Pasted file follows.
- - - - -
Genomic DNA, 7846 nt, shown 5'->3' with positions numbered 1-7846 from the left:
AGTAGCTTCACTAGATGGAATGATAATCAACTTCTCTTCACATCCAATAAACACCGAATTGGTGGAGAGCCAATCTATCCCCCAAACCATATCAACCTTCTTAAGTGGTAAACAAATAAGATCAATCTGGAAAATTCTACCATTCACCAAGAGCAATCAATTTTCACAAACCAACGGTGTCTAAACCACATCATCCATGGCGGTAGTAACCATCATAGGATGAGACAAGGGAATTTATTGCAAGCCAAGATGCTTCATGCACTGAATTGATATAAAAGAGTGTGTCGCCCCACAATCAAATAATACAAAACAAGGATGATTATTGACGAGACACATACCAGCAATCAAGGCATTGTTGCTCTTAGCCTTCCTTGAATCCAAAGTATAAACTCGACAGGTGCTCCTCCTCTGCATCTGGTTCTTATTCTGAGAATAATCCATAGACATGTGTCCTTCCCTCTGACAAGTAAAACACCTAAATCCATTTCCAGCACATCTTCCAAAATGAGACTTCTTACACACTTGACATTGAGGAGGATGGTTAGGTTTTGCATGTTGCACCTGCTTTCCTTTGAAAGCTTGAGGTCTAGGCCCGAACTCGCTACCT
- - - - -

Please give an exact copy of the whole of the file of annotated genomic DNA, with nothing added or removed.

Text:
Genomic DNA, 7846 nt, shown 5'->3' with positions numbered 1-7846 from the left:
AGTAGCTTCACTAGATGGAATGATAATCAACTTCTCTTCACATCCAATAAACACCGAATTGGTGGAGAGCCAATCTATCCCCCAAACCATATCAACCTTCTTAAGTGGTAAACAAATAAGATCAATCTGGAAAATTCTACCATTCACCAAGAGCAATCAATTTTCACAAACCAACGGTGTCTAAACCACATCATCCATGGCGGTAGTAACCATCATAGGATGAGACAAGGGAATTTATTGCAAGCCAAGATGCTTCATGCACTGAATTGATATAAAAGAGTGTGTCGCCCCACAATCAAATAATACAAAACAAGGATGATTATTGACGAGACACATACCAGCAATCAAGGCATTGTTGCTCTTAGCCTTCCTTGAATCCAAAGTATAAACTCGACAGGTGCTCCTCCTCTGCATCTGGTTCTTATTCTGAGAATAATCCATAGACATGTGTCCTTCCCTCTGACAAGTAAAACACCTAAATCCATTTCCAGCACATCTTCCAAAATGAGACTTCTTACACACTTGACATTGAGGAGGATGGTTAGGTTTTGCATGTTGCACCTGCTTTCCTTTGAAAGCTTGAGGTCTAGGCCCGAACTCGCTACCT